The following is taken from the biography
of George Whitefield, Volume 1, by Arnold Dallimore. We learn from this
account how eager and how excited these early settlers were to hear the Word of
God. Would that it were like that today!
Two days after parting from Jonathan Edwards and his father, Whitefield came to Middletown. His meeting there was not unusual in any way, for he merely says of it, "Preached to about four thousand people at eleven o’clock." But one of his hearers penned a description which shows how the mere news that he was to preach created a sudden excitement and brought almost the whole countryside hurrying to hear him. The writer was an unlettered farmer named Nathan Cole, and he wrote the following:
[We have taken the liberty to correct much of his poor grammar and archaic language.]
Now it pleased God to send Mr. Whitefield into this land and we longed to see and hear him ... and then one morning all of a sudden there came a messenger and said, "Mr. Whitefield ... is to preach at Middletown this morning at 10 o’clock." I was in my field at work. I dropped my tool that I had in my hand and I ran home and into my house and bade my wife to get ready quickly to go and hear Mr. Whitefield preach at Middletown and ran to my pasture for my horse with all my might, fearing I should be too late to hear him. I took up my wife and went forward as fast as I thought the horse could bear and when my horse began to be out of breath I would get down and put my wife on the saddle and bid her ride as fast as she could and not stop or slack for me except I bade her. And so I would run until I was almost out of breath and then mount my horse again ... fearing we should be too late to hear the sermon for we had twelve miles to ride in little more than an hour.
I saw before me a cloud or fog. I first thought it was from the great river [Connecticut River] but as I came nearer to the road I heard a noise, something like low rumbling thunder and I presently found out it was the rumbling of horses' feet coming down the road. And this cloud was a cloud of dust made by the running of horses feet. It arose some rods into the air over the tops of the hills and trees and when I came, within about twenty rods of the road, I could see men and horses slipping along. It was like a steady stream of horses and their riders scarcely a horse more than his length behind another. I found a space between two horses to slip in my horse and my wife said that our clothes will be all spoiled--see how they look. And when we got down to the old meeting house there was a great multitude. It was said to be 3 or 4 thousand and when I looked towards the great river I could see ferry boats running swift forward and backward.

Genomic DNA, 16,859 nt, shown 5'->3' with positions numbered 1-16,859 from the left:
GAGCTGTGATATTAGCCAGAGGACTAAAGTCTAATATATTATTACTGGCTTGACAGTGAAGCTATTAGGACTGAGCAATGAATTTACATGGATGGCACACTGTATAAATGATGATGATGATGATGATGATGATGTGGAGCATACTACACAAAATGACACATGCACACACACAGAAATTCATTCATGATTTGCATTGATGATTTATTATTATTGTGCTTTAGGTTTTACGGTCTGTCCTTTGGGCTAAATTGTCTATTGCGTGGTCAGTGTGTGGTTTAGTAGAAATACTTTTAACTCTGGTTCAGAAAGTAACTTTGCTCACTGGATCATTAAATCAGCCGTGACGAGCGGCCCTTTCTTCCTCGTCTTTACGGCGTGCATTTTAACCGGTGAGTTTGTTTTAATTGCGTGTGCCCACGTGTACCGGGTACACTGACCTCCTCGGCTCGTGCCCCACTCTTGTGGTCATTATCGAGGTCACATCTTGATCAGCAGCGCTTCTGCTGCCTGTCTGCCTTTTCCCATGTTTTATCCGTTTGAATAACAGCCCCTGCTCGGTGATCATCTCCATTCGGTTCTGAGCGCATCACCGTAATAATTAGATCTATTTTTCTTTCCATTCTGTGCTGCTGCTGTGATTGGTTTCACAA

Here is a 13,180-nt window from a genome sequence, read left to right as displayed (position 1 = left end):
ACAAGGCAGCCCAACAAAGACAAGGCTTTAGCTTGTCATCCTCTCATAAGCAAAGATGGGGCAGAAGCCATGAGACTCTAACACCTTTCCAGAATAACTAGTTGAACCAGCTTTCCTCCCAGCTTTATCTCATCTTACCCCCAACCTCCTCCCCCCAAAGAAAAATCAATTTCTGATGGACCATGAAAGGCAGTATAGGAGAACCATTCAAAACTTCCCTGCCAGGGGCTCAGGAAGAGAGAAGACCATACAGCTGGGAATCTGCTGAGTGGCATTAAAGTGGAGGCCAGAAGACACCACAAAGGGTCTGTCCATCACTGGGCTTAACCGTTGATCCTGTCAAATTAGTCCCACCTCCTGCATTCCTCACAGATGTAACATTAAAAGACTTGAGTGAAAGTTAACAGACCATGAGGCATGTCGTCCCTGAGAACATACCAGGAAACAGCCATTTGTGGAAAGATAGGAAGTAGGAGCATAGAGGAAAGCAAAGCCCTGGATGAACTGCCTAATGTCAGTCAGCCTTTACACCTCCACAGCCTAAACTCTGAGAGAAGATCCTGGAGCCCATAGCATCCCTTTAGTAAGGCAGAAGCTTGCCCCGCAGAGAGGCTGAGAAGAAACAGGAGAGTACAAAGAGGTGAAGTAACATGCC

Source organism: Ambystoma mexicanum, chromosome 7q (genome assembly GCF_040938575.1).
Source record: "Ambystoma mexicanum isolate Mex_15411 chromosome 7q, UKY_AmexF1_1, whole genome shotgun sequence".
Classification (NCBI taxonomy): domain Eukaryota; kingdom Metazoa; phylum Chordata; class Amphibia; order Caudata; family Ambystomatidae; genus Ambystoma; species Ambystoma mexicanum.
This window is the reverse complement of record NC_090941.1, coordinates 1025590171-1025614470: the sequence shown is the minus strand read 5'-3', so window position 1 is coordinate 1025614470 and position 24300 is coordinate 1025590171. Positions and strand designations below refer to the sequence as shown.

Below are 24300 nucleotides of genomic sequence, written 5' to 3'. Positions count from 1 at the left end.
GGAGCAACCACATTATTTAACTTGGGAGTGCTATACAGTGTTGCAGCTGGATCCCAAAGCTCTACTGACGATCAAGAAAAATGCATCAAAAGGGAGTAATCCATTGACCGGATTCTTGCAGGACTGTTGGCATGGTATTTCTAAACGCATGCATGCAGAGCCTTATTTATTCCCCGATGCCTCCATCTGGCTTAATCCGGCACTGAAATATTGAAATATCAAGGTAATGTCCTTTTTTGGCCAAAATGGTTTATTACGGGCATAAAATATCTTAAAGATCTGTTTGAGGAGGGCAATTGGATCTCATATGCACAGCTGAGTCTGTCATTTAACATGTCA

When I saw Mr. Whitefield come up upon the scaffold he looked almost angelic--a young slim slender youth before thousands of people and with a bold undaunted countenance. And my hearing about how God was with him everywhere he went solemnized my mind and put me in a trembling fear before he began to preach. For he looked as if he was clothed with authority from the great God and a sweet solemnity sat upon his brow. My hearing him preach gave me a heart wound and by God's blessing my old foundation was broken up and I saw that my righteousness would not save me.
Cole describes himself as one who, until this time, was an Arminian and "intended to be saved by his own works." After hearing Whitefield, however, he came under a severe sense of sin which continued for two years and then issued in a glorious conversion. He left the Old Light church and became an active worker in a New Light congregation which was formed at Middletown.
Cole has given us insight into the manner in which Whitefield’s immense congregations gathered upon such short notice in the sparsely populated areas of America.
The Spiritual Travels of Nathan Cole. This is taken from Cole's original draft of the narrative, the ms. of which is in the possession of the Connecticut Historical Society. There is also a copyist's version which is edited and corrected as to spelling and grammar, but which lacks the quaintness of the original. Cole's Spiritual Travels and particularly this experience are discussed by Leonard W. Larabee in the William and Mary Quarterly, 3rd Series, VII, 1950, pp 589-90.
Home Page - Sunday School & Bible Studies - Help for the Seeking Heart
Salvation - Missions & Evangelism - Bible Study - Christian Life - Prophecy - Doctrinal Studies
Christian Home & Family - Dispensationalism - Problems with Reformed Theology
The Local Church - Studies on Biblical Separation - Order Literature